Epic works have basically two speech situations: the narrative report and the figurative speech. As a narrative report, all utterances are described in an epic work that does not belong to the figurative speech. This means that the narrative report means all the statements within a text which are not thought, spoken, or expressed by a figure of the text.
The narrator shows the narrated world as a whole. In this world the figures are of course included. In this context, the narrative report has three main focuses: either the narrator informs about the figures, the rooms or the events of the work, or reports what the figures say, thinks, feels, etc., or makes the narrative process itself a subject (eg, that he is the narrator).
Accordingly, the narrator’s speech situation is dictated by the characters, and depends on how he tells the story. He determines decisively which types of the figurative speech he admits and which not. The forms of the figures of the figures are as varied as they are in real life.
Forms of narrative report
As described, all utterances in a text, which are not taken by figures of the work, are attributed to the narrator’s report. The narrative report is divided into the following forms: description, discussion, report (speech report and thought report) and scenic presentation.
It is important that every moment in which a narrator speaks to us and we are not dealing with an utterance of the characters is to be interpreted as a narrative report. The following overview of the narrative forms is therefore only a list of the possible properties that such a report can have.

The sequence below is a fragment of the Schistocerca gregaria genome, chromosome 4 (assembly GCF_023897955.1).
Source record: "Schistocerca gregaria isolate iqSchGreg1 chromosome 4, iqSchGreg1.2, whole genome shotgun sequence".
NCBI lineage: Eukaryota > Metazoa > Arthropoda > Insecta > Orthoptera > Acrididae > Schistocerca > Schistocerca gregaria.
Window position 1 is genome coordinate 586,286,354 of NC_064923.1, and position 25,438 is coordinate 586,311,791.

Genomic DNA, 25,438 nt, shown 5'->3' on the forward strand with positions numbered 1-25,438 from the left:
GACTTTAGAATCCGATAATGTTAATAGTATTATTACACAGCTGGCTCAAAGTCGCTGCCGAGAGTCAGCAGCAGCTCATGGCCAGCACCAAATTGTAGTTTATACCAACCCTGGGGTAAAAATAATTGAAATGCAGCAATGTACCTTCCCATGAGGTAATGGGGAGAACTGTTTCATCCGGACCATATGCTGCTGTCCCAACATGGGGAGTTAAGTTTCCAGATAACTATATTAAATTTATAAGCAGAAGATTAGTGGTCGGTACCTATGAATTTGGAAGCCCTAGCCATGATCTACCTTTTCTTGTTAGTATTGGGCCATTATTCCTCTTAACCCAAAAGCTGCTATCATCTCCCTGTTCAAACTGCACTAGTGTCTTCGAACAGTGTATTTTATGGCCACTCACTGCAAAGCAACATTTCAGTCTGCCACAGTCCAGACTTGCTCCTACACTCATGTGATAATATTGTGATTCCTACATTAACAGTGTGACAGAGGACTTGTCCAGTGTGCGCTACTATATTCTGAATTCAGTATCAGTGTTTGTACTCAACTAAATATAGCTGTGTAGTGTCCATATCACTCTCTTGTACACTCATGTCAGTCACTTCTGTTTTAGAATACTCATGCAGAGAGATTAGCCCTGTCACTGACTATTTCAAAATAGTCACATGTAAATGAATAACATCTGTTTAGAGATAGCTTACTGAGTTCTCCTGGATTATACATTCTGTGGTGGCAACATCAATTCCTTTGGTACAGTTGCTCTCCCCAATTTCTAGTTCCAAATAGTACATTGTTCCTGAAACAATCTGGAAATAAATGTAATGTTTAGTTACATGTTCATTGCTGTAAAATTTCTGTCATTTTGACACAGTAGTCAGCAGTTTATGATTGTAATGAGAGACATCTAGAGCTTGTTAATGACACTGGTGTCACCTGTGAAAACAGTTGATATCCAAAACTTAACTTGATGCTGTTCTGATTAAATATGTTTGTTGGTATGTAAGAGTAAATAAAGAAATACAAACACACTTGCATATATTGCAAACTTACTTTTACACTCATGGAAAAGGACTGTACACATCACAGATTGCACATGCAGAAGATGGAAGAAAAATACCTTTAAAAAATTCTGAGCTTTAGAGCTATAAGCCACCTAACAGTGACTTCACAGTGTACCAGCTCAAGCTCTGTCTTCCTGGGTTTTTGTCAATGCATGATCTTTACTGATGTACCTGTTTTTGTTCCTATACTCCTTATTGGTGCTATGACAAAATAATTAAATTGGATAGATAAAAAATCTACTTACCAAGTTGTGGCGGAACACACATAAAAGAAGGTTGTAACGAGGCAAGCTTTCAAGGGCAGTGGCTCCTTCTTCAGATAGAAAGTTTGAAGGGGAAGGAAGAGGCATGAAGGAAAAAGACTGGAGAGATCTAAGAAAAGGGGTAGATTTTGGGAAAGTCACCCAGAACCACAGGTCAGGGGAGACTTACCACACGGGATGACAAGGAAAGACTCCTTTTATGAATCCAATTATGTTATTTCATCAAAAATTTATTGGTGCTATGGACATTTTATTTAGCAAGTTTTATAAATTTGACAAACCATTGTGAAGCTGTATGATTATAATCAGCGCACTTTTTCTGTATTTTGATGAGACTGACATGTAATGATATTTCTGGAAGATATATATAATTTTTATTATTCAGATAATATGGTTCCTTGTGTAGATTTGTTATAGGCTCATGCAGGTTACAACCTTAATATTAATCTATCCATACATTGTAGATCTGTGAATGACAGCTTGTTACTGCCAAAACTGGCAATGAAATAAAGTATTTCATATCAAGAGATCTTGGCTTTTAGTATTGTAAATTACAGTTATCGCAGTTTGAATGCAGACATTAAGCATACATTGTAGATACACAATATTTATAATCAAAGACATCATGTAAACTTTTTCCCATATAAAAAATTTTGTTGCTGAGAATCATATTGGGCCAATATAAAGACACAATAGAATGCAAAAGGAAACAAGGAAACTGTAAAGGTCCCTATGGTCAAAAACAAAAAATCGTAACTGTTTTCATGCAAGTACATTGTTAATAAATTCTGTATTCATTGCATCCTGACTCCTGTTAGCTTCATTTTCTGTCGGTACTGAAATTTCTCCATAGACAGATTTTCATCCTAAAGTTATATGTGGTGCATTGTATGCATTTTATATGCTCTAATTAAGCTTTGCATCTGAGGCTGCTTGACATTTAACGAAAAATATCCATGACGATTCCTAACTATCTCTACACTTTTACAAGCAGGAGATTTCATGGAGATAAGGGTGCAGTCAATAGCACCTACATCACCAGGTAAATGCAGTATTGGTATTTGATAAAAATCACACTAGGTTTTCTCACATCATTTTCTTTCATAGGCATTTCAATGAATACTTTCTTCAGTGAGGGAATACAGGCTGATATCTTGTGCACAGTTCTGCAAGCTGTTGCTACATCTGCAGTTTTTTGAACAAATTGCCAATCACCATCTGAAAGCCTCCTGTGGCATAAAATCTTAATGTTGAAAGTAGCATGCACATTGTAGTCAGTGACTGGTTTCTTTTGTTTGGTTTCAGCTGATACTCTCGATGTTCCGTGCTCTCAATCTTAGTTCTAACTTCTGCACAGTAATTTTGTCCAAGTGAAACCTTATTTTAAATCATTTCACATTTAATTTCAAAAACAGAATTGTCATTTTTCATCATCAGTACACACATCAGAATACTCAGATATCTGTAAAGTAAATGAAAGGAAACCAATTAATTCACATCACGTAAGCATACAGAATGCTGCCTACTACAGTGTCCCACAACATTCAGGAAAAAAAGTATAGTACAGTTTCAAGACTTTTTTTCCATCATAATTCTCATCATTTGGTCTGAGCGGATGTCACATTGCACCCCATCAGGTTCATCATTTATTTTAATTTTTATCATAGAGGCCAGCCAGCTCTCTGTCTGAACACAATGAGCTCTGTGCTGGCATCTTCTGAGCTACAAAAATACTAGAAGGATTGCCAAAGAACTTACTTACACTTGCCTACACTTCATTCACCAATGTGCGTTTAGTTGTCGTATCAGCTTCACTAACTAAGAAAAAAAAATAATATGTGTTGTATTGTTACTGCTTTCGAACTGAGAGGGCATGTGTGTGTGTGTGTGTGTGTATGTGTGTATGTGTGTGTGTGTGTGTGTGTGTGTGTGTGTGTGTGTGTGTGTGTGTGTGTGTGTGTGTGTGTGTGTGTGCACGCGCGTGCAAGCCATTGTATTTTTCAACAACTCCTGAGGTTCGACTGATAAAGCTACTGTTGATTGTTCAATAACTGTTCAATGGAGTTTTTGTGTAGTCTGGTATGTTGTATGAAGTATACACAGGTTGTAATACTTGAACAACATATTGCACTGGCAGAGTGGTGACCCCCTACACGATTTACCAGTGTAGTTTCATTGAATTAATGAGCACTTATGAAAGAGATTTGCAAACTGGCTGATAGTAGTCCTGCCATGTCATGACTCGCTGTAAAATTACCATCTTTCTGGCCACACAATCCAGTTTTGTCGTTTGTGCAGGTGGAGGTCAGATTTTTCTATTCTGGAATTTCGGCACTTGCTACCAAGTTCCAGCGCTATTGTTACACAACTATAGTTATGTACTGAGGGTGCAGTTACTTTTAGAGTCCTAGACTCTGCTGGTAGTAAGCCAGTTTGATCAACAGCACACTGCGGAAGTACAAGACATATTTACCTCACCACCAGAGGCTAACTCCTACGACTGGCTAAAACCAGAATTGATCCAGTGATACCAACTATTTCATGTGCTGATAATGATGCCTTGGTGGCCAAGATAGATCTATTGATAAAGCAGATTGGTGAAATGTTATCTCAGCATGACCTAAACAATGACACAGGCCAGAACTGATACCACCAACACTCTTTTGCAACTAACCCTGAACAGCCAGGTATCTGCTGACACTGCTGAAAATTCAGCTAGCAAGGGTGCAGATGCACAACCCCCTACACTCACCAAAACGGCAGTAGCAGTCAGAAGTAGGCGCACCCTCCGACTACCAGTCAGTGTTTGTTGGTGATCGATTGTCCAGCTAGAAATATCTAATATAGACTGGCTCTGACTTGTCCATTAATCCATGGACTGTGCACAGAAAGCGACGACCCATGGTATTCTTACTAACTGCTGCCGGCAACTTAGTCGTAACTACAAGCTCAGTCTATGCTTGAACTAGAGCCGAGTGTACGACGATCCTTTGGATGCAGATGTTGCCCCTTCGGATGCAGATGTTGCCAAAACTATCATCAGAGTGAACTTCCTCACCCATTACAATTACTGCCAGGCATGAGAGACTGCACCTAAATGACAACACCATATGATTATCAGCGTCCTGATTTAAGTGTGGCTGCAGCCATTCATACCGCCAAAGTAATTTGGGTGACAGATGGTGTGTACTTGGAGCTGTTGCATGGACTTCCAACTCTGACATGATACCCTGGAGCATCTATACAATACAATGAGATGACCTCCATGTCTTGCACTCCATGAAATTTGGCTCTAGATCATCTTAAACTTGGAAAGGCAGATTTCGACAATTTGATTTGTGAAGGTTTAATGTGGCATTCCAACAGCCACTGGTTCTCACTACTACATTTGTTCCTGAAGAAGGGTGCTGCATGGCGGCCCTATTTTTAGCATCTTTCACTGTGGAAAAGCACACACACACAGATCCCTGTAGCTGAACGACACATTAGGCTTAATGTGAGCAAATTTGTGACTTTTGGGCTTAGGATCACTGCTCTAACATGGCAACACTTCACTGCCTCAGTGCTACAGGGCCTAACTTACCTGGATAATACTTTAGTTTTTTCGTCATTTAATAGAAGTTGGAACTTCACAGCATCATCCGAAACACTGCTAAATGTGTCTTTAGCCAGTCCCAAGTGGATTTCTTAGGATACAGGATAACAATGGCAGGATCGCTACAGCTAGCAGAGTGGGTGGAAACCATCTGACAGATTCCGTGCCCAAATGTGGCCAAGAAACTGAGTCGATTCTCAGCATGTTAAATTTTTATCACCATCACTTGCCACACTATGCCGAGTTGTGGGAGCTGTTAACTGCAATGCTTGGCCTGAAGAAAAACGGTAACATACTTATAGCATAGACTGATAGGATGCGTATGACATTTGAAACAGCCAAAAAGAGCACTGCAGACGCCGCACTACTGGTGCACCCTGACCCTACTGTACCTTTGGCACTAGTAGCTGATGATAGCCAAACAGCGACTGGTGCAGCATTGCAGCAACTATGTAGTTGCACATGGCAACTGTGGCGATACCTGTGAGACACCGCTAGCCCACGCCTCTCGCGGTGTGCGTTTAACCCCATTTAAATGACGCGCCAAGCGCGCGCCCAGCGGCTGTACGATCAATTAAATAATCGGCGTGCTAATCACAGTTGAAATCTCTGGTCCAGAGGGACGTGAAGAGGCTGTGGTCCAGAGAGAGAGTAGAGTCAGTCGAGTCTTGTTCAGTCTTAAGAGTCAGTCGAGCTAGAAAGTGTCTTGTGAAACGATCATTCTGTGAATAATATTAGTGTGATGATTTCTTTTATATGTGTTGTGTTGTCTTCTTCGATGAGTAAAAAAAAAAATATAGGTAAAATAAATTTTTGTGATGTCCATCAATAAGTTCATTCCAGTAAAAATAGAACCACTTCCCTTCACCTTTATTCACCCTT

Note: Another speech situation in epic texts is the figurine speech, also a person’s speech. In contrast to the narrative report, the figures themselves (fig.
Brief overview: significance, function and characteristics of the narrative report
The epic text knows two speech situations: the storyline and the narrative report. The narrative report means all the statements which were not made by a character of the work, but was made directly or indirectly by the narrator.
There are different forms: description, discussion, report (speech report and thought report) and scenic presentation
All these narrative forms have an effect and affect the representation of time in the work. Some have no time reference (description, discussion) and others reproduce timelines (narrative, scenic representation) → narrative time, narrated time